Written by Bruce Smith
|MUMM-RA summons the MUTANTS and threatens to banish them from Third Earth unless they bring him the Sword of Omens. While LION-0 is mountain climbing, the MUTANTS ambush him with Thundranium cartridges. LION-0 summons TYGRA and PANTHRO with the Sword. As the weak LION-0 hangs on the edge of the mountain’s cliff, JACKALMAN grabs for the Sword and both of them go over the edge, into a river, and over a waterfall. The other MUTANTS mistakenly cause a rockslide, which traps them, TYGRA and PANTHRO in the mountain’s cave. They call a temporary truce, which the MUTANTS plan to violate as soon as they escape. JACKALMAN seizes the Sword from an unconscious LION-0 and climbs up the mountain. LION-0 catches up to him. JACKALMAN refuses to surrender the Sword and it takes him for a wild ride. The Sword flies through the air, twisting and turning, with JACKALMAN holding on to the handle, finally embedding itself in the mountain face high above the river. LION-0 saves the dangling Mutant and commands the Sword to return to his hand. He then frees the other MUTANTS, TYGRA and PANTHRO from the cave. Once free, the MUTANTS start to battle the THUNDERCATS again, only to discover that while inside the cave, PANTHRO and TYGRA emptied the MUTANTS’ weapons of ammunition.|
Jackalman’s obsession with power prevents him from working together with Lion-O to rescue them, when they are confronted by a common danger. Instead, he takes advantage of Lion-O’s good deed saving him from drowning to steal the Sword of Omens. However, the power of the Sword proves to be a power that Jackalman cannot control, because it is based on goodness. Lion-O regains the Sword and uses it to free the ThunderCats and repel the Mutants.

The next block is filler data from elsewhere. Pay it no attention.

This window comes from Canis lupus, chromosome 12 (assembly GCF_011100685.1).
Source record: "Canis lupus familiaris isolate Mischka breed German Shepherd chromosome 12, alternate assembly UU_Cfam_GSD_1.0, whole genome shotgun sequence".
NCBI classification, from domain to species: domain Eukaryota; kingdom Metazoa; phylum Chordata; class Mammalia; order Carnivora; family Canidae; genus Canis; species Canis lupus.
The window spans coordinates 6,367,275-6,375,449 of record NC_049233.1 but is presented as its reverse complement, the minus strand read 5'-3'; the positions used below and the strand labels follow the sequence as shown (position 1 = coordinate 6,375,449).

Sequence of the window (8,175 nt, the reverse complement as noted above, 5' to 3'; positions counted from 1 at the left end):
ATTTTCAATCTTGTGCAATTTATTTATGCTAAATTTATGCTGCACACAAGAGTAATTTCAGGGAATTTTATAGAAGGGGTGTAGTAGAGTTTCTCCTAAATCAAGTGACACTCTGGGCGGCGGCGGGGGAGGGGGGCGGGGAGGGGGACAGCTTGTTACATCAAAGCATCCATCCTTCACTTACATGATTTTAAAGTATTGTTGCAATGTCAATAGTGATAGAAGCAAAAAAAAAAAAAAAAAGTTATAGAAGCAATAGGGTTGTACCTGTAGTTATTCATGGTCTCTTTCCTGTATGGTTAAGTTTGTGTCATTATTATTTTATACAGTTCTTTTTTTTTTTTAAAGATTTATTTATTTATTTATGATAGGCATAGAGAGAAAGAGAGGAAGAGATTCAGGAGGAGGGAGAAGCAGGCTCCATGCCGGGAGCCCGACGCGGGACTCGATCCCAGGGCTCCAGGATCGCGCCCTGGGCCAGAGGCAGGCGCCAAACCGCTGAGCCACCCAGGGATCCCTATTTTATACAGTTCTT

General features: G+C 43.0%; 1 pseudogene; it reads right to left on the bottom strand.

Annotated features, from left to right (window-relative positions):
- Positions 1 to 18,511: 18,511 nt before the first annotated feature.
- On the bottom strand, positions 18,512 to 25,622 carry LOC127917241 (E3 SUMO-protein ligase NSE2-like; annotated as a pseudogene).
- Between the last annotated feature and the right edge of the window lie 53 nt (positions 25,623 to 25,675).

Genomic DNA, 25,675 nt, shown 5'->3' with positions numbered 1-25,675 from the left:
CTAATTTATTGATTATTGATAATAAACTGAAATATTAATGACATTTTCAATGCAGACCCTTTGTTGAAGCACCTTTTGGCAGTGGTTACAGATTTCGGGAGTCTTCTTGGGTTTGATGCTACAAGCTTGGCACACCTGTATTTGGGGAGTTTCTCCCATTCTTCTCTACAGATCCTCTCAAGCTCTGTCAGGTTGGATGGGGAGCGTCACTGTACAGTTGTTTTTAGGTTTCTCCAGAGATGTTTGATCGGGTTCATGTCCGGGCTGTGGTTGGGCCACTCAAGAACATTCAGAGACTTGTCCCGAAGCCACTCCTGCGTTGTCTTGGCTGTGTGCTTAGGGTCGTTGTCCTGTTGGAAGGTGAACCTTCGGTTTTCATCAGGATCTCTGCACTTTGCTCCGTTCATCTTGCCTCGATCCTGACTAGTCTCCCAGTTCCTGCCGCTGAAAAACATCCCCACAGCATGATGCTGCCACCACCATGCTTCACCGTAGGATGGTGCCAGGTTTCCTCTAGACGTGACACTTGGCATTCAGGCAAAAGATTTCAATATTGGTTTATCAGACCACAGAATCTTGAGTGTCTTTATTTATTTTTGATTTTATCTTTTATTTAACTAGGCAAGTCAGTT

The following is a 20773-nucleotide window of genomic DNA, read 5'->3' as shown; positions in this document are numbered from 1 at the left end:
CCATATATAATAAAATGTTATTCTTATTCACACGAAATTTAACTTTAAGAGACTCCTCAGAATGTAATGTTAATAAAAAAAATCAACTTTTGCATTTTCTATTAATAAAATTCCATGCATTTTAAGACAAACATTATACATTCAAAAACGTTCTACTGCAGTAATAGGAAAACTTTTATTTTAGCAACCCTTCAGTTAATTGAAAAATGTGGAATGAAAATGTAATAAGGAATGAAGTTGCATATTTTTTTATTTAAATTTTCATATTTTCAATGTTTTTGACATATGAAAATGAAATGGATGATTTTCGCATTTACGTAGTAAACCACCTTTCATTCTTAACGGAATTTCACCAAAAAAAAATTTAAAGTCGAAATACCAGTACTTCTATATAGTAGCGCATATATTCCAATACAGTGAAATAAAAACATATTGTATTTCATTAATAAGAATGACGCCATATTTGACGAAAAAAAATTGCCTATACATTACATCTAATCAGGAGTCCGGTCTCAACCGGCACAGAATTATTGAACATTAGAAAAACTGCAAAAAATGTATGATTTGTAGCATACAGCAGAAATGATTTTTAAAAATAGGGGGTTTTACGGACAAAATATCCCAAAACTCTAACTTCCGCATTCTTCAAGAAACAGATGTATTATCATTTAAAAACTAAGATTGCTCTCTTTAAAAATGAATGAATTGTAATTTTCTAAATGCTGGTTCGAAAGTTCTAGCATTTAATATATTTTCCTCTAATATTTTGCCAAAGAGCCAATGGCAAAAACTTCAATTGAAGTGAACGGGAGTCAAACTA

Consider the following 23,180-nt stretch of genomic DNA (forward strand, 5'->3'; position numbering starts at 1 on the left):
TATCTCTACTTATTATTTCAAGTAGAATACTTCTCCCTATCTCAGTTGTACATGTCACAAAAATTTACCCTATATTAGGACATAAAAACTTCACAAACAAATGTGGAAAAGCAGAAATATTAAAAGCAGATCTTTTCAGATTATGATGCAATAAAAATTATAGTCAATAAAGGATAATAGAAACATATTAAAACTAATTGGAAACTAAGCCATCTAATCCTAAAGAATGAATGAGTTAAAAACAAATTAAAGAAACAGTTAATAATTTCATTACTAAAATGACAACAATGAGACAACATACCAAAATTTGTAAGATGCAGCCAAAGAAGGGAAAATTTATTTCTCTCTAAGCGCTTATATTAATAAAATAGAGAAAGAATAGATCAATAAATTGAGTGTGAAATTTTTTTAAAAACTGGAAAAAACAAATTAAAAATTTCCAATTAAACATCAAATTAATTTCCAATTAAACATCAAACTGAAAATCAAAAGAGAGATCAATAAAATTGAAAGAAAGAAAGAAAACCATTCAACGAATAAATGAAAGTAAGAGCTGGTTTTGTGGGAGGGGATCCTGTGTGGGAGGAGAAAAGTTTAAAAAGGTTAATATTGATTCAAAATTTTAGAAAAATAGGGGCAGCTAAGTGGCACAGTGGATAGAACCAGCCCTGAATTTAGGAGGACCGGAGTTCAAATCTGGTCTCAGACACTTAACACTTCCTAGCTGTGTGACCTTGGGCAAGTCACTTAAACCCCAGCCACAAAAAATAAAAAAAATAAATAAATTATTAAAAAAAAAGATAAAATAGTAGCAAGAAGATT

The source of the ThunderCats’ power is the power of goodness and a moral code, which comes from within. It is exemplified in this episode by Lion-O’s good deed rescuing Jackalman and by Panthro and Tygra’s cooperative working together with S-S-Slithe and Monkian to escape from the cave. The Mutants, on the contrary, seek power in external force and in evil, and they show no allegiance to an internal morality. This is why they are no match for the Sword of Omens and the ThunderCats. Real strength and power rests in a morality based on conscience and the judgment of discerning good from evil. We should strive in our lives not to base our actions on external circumstances or rewards, but on the rightness of the actions themselves.
Some of the earliest stories told by mankind were about the battle between good and evil. To this day our narratives often have this same conflict at their core. ThunderCats is no different and fundamentally it is the story of our feline heroes and their allies battling the forces of evil. While “good vs. evil” has been a successful formula, some writers go beyond and explore tales in which good and evil are forced to join hands to overcome a common threat. Danny Peary does just that in “The Mountain”.
While it is easy to be misled by the episode’s rather unassuming title, it would be a grave mistake to judge this proverbial book by its cover. “The Mountain” begins with Mumm-Ra giving the Mutants an ultimatum: obtain the Eye of Thundera or spend eternity in exile! Judging by Mumm-Ra’s serious demeanor and the fury in his voice, the devil priest is not bluffing. And judging from the Mutants’ renewed determination, they got Mumm-Ra’s message loud and clear.
In many ThunderCats episodes, the Mutants have sadly been relegated to the role of comic relief, getting frequently defeated in a “Chaplinesque” slapstick manner. Peary returns the Mutants to their former glory by making them as fearsome as possible. The scene when the Mutants wait in the dark with Thundrainium laden weapons and eerily glowing yellow eyes is a clear indication of this. The Mutants’ renewed fearsomeness is further corroborated when the arrival of Panthro and Tygra does nothing to sway the Mutants from their goal. They stand and face the ThunderCats head on instead of fleeing in retreat. Unfortunately for the Mutants, their almost certain win over the feline heroes is interrupted by an avalanche of rocks.